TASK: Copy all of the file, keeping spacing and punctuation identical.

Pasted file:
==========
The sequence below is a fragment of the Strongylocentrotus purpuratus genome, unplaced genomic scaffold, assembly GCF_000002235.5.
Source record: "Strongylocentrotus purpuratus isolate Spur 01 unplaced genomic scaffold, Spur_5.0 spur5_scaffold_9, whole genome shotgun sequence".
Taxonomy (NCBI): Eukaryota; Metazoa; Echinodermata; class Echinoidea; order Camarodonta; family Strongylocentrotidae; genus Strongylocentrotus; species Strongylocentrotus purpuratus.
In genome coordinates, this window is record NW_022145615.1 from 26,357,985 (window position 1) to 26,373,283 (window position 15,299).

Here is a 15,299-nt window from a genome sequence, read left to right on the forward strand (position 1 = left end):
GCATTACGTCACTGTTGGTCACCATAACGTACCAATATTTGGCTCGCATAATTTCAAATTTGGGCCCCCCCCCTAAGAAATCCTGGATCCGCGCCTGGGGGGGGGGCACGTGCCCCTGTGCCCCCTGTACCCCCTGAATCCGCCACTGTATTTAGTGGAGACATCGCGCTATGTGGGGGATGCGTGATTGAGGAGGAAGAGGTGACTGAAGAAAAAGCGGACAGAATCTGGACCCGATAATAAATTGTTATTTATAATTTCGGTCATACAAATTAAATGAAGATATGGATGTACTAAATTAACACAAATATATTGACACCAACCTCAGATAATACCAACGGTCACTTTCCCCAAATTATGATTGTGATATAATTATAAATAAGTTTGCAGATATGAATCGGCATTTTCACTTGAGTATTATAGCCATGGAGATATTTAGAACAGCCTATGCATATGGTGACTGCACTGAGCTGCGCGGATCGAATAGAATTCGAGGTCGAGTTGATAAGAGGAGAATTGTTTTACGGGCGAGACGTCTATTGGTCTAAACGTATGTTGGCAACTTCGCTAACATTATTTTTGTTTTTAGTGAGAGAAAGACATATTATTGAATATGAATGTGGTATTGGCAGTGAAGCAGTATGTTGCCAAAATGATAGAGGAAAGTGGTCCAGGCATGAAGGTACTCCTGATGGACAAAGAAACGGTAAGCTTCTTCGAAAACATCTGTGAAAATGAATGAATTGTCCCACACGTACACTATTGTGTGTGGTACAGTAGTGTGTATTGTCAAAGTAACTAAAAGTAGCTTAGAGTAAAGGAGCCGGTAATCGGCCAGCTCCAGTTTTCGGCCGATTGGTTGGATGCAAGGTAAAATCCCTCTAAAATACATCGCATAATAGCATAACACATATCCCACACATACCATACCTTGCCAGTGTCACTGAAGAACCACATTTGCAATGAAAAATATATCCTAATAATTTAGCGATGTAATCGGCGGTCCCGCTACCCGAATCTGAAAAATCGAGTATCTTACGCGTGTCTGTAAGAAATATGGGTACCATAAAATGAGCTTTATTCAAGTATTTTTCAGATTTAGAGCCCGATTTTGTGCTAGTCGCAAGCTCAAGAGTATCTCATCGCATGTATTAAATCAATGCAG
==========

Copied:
The sequence below is a fragment of the Strongylocentrotus purpuratus genome, unplaced genomic scaffold, assembly GCF_000002235.5.
Source record: "Strongylocentrotus purpuratus isolate Spur 01 unplaced genomic scaffold, Spur_5.0 spur5_scaffold_9, whole genome shotgun sequence".
Taxonomy (NCBI): Eukaryota; Metazoa; Echinodermata; class Echinoidea; order Camarodonta; family Strongylocentrotidae; genus Strongylocentrotus; species Strongylocentrotus purpuratus.
In genome coordinates, this window is record NW_022145615.1 from 26,357,985 (window position 1) to 26,373,283 (window position 15,299).

Here is a 15,299-nt window from a genome sequence, read left to right on the forward strand (position 1 = left end):
GCATTACGTCACTGTTGGTCACCATAACGTACCAATATTTGGCTCGCATAATTTCAAATTTGGGCCCCCCCCCTAAGAAATCCTGGATCCGCGCCTGGGGGGGGGGCACGTGCCCCTGTGCCCCCTGTACCCCCTGAATCCGCCACTGTATTTAGTGGAGACATCGCGCTATGTGGGGGATGCGTGATTGAGGAGGAAGAGGTGACTGAAGAAAAAGCGGACAGAATCTGGACCCGATAATAAATTGTTATTTATAATTTCGGTCATACAAATTAAATGAAGATATGGATGTACTAAATTAACACAAATATATTGACACCAACCTCAGATAATACCAACGGTCACTTTCCCCAAATTATGATTGTGATATAATTATAAATAAGTTTGCAGATATGAATCGGCATTTTCACTTGAGTATTATAGCCATGGAGATATTTAGAACAGCCTATGCATATGGTGACTGCACTGAGCTGCGCGGATCGAATAGAATTCGAGGTCGAGTTGATAAGAGGAGAATTGTTTTACGGGCGAGACGTCTATTGGTCTAAACGTATGTTGGCAACTTCGCTAACATTATTTTTGTTTTTAGTGAGAGAAAGACATATTATTGAATATGAATGTGGTATTGGCAGTGAAGCAGTATGTTGCCAAAATGATAGAGGAAAGTGGTCCAGGCATGAAGGTACTCCTGATGGACAAAGAAACGGTAAGCTTCTTCGAAAACATCTGTGAAAATGAATGAATTGTCCCACACGTACACTATTGTGTGTGGTACAGTAGTGTGTATTGTCAAAGTAACTAAAAGTAGCTTAGAGTAAAGGAGCCGGTAATCGGCCAGCTCCAGTTTTCGGCCGATTGGTTGGATGCAAGGTAAAATCCCTCTAAAATACATCGCATAATAGCATAACACATATCCCACACATACCATACCTTGCCAGTGTCACTGAAGAACCACATTTGCAATGAAAAATATATCCTAATAATTTAGCGATGTAATCGGCGGTCCCGCTACCCGAATCTGAAAAATCGAGTATCTTACGCGTGTCTGTAAGAAATATGGGTACCATAAAATGAGCTTTATTCAAGTATTTTTCAGATTTAGAGCCCGATTTTGTGCTAGTCGCAAGCTCAAGAGTATCTCATCGCATGTATTAAATCAATGCAG